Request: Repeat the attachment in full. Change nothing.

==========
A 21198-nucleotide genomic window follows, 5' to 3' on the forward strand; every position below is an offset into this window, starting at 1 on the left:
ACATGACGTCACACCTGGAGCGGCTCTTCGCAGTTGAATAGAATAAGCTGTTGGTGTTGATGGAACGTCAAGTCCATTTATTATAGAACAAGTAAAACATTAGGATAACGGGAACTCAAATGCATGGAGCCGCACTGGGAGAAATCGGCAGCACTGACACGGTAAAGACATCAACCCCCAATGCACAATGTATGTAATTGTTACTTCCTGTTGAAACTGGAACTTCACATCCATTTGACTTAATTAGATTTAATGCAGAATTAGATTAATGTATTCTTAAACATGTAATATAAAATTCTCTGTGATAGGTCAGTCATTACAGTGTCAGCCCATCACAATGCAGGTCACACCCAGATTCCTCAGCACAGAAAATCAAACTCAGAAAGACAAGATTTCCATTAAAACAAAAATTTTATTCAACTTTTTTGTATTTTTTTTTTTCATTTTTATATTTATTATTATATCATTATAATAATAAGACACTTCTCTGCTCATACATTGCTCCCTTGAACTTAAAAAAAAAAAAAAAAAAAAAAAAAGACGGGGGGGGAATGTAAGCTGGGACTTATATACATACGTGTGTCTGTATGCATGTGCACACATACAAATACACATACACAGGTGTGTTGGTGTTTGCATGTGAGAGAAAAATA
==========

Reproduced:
A 21198-nucleotide genomic window follows, 5' to 3' on the forward strand; every position below is an offset into this window, starting at 1 on the left:
ACATGACGTCACACCTGGAGCGGCTCTTCGCAGTTGAATAGAATAAGCTGTTGGTGTTGATGGAACGTCAAGTCCATTTATTATAGAACAAGTAAAACATTAGGATAACGGGAACTCAAATGCATGGAGCCGCACTGGGAGAAATCGGCAGCACTGACACGGTAAAGACATCAACCCCCAATGCACAATGTATGTAATTGTTACTTCCTGTTGAAACTGGAACTTCACATCCATTTGACTTAATTAGATTTAATGCAGAATTAGATTAATGTATTCTTAAACATGTAATATAAAATTCTCTGTGATAGGTCAGTCATTACAGTGTCAGCCCATCACAATGCAGGTCACACCCAGATTCCTCAGCACAGAAAATCAAACTCAGAAAGACAAGATTTCCATTAAAACAAAAATTTTATTCAACTTTTTTGTATTTTTTTTTTTCATTTTTATATTTATTATTATATCATTATAATAATAAGACACTTCTCTGCTCATACATTGCTCCCTTGAACTTAAAAAAAAAAAAAAAAAAAAAAAAAGACGGGGGGGGAATGTAAGCTGGGACTTATATACATACGTGTGTCTGTATGCATGTGCACACATACAAATACACATACACAGGTGTGTTGGTGTTTGCATGTGAGAGAAAAATA